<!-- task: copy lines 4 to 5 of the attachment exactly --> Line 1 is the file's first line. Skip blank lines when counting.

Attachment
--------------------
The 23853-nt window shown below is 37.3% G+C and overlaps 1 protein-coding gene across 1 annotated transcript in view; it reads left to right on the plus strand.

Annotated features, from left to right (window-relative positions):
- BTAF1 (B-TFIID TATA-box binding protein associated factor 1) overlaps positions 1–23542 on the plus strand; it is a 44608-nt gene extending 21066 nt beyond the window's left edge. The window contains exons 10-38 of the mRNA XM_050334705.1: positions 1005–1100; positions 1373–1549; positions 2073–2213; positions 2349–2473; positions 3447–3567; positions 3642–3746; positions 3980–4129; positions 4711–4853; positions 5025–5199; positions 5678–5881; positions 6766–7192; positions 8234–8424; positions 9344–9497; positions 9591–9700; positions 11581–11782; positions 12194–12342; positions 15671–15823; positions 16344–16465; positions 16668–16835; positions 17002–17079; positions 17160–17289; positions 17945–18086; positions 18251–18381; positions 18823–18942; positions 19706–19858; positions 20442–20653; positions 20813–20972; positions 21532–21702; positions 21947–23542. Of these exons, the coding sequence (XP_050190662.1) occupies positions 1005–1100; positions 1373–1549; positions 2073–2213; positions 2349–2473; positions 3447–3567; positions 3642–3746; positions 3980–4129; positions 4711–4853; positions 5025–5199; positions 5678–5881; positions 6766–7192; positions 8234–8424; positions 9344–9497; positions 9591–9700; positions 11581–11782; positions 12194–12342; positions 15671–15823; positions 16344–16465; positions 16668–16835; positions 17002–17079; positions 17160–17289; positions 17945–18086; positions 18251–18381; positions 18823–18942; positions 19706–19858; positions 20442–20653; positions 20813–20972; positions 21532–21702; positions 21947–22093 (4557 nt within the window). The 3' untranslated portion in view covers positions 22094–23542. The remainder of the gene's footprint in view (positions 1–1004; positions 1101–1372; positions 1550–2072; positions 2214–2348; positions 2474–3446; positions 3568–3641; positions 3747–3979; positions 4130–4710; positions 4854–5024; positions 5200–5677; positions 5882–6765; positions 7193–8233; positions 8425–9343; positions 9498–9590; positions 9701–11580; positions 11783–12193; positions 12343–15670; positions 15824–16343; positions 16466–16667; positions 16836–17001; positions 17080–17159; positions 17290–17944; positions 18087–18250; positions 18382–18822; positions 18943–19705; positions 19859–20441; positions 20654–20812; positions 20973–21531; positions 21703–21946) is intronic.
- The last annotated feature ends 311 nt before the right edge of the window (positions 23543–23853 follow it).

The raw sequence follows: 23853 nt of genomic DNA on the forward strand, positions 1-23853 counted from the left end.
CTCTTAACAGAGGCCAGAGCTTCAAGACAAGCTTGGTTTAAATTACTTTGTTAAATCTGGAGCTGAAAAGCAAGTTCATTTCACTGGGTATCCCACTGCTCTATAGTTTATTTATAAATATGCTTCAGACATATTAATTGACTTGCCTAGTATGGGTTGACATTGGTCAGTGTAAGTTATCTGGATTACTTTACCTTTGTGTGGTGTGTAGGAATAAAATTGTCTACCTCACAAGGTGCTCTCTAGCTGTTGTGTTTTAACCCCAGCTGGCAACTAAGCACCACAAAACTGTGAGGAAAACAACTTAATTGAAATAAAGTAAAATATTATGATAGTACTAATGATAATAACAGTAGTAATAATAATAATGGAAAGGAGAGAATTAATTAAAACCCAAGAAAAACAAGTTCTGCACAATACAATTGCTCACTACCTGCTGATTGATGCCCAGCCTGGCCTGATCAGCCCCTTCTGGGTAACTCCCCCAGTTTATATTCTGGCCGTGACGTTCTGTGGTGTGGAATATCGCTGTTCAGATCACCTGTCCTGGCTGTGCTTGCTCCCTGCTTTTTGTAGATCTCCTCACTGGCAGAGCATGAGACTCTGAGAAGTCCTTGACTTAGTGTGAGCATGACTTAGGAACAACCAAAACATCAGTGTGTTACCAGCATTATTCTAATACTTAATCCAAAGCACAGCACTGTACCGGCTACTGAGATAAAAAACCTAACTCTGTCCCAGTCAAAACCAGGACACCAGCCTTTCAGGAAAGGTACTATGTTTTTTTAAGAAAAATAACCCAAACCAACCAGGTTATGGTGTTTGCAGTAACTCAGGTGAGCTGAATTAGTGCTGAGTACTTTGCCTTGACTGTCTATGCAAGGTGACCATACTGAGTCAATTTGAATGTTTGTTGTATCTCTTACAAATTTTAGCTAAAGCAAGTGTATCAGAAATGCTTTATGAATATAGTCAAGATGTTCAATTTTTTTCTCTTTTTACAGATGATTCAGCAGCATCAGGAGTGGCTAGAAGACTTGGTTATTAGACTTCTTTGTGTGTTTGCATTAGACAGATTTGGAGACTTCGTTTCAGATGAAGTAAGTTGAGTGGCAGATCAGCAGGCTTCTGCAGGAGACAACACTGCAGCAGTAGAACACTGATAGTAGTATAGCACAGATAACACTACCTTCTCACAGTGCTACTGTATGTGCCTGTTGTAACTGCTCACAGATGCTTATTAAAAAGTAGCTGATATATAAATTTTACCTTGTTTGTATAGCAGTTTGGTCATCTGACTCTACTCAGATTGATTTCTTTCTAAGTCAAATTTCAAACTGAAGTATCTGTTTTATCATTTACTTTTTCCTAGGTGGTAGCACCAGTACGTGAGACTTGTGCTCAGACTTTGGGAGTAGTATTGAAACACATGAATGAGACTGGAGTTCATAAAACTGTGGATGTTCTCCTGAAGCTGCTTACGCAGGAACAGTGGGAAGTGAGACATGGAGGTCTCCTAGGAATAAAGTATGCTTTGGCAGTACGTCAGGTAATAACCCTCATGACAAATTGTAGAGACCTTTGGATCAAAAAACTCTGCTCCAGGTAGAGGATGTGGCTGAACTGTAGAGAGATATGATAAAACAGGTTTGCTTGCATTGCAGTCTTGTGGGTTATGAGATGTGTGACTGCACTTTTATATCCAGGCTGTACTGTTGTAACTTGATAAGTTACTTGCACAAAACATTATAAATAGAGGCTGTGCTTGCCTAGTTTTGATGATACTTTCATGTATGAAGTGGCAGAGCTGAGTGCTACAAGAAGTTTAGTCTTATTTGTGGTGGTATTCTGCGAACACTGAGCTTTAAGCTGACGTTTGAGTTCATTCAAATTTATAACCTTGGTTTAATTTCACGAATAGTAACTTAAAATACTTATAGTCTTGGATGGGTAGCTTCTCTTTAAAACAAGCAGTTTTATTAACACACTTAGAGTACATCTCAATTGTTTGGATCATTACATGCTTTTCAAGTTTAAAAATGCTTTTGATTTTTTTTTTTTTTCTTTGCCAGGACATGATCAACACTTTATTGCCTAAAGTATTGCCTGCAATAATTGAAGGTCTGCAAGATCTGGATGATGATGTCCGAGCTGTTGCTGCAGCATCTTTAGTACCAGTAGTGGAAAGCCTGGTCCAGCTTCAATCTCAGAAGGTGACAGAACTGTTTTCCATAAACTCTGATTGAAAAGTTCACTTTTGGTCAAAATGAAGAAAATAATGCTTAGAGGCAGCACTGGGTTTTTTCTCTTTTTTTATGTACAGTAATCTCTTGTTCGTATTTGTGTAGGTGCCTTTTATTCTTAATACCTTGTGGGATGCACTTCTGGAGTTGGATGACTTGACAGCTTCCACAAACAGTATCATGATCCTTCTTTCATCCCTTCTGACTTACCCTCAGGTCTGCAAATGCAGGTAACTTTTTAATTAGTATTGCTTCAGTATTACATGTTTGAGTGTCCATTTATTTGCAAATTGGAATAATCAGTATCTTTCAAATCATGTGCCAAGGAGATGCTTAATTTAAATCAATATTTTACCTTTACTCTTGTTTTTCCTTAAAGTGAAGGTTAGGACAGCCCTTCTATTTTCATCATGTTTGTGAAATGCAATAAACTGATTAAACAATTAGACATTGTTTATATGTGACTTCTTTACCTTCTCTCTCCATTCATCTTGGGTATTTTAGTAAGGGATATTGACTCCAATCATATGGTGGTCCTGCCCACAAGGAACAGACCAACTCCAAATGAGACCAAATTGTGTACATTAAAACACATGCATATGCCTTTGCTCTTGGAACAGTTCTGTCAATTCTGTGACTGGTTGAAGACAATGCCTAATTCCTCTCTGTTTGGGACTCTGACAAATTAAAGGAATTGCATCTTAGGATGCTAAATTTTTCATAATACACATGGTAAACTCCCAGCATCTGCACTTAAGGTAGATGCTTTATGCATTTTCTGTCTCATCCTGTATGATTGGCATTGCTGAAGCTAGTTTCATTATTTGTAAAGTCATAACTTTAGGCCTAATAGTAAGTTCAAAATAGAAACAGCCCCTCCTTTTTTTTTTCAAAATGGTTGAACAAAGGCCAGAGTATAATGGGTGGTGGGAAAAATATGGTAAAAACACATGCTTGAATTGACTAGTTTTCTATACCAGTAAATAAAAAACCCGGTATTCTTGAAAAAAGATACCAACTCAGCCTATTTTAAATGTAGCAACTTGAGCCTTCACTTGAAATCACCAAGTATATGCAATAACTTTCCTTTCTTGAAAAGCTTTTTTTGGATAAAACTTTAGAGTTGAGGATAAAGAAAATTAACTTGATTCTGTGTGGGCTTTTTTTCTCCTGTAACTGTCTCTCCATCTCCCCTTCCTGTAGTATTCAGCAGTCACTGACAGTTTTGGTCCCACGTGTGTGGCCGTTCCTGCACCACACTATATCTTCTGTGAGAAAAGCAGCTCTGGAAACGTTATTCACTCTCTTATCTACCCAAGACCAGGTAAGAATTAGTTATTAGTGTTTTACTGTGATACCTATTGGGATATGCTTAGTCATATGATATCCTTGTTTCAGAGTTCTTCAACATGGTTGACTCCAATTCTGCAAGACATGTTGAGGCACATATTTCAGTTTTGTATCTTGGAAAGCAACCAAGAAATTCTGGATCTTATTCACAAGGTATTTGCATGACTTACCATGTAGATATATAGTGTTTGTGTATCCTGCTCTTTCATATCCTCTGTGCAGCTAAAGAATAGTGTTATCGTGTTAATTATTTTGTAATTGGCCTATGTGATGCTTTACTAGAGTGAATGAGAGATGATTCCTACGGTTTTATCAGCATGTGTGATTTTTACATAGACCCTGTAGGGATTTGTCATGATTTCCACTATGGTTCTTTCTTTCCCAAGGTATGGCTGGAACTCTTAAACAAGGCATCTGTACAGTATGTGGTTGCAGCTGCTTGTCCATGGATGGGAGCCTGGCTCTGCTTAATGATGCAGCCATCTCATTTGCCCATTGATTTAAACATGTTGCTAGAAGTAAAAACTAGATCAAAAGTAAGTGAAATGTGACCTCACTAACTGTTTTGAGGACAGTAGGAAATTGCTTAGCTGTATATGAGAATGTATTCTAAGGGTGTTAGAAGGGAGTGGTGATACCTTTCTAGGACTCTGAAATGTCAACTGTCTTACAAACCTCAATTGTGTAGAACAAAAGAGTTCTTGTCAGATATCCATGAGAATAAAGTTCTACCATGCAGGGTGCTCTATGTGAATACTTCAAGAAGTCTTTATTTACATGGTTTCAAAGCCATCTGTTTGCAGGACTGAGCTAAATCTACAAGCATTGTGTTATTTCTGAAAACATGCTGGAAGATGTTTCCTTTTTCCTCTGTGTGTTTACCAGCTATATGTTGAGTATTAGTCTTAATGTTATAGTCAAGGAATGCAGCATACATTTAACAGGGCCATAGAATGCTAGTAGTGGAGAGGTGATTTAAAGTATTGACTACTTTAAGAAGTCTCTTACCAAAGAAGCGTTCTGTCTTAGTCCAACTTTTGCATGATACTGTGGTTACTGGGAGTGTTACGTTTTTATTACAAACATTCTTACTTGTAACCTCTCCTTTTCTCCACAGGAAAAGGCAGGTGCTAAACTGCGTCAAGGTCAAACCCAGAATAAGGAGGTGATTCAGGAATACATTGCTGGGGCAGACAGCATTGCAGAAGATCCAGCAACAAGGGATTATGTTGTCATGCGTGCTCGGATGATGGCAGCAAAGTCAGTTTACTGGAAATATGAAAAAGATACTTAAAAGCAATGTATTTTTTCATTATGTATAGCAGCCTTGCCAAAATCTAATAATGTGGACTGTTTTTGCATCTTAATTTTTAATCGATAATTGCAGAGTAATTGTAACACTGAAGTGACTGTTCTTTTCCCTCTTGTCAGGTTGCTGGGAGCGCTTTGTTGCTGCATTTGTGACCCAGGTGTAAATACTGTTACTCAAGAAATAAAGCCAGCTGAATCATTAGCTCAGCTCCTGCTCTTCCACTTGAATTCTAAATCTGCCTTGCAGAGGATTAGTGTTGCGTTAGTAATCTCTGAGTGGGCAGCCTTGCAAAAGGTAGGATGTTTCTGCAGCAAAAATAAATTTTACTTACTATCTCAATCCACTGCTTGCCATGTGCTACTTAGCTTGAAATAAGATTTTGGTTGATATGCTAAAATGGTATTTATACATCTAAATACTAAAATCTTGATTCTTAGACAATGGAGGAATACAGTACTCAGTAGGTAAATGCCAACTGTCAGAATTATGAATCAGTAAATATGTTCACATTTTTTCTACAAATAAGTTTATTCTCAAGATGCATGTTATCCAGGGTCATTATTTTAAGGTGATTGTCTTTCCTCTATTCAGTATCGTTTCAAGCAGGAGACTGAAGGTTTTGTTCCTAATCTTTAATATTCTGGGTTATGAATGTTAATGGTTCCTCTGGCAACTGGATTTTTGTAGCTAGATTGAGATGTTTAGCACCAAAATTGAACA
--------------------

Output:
- The last annotated feature ends 311 nt before the right edge of the window (positions 23543–23853 follow it).

The raw sequence follows: 23853 nt of genomic DNA on the forward strand, positions 1-23853 counted from the left end.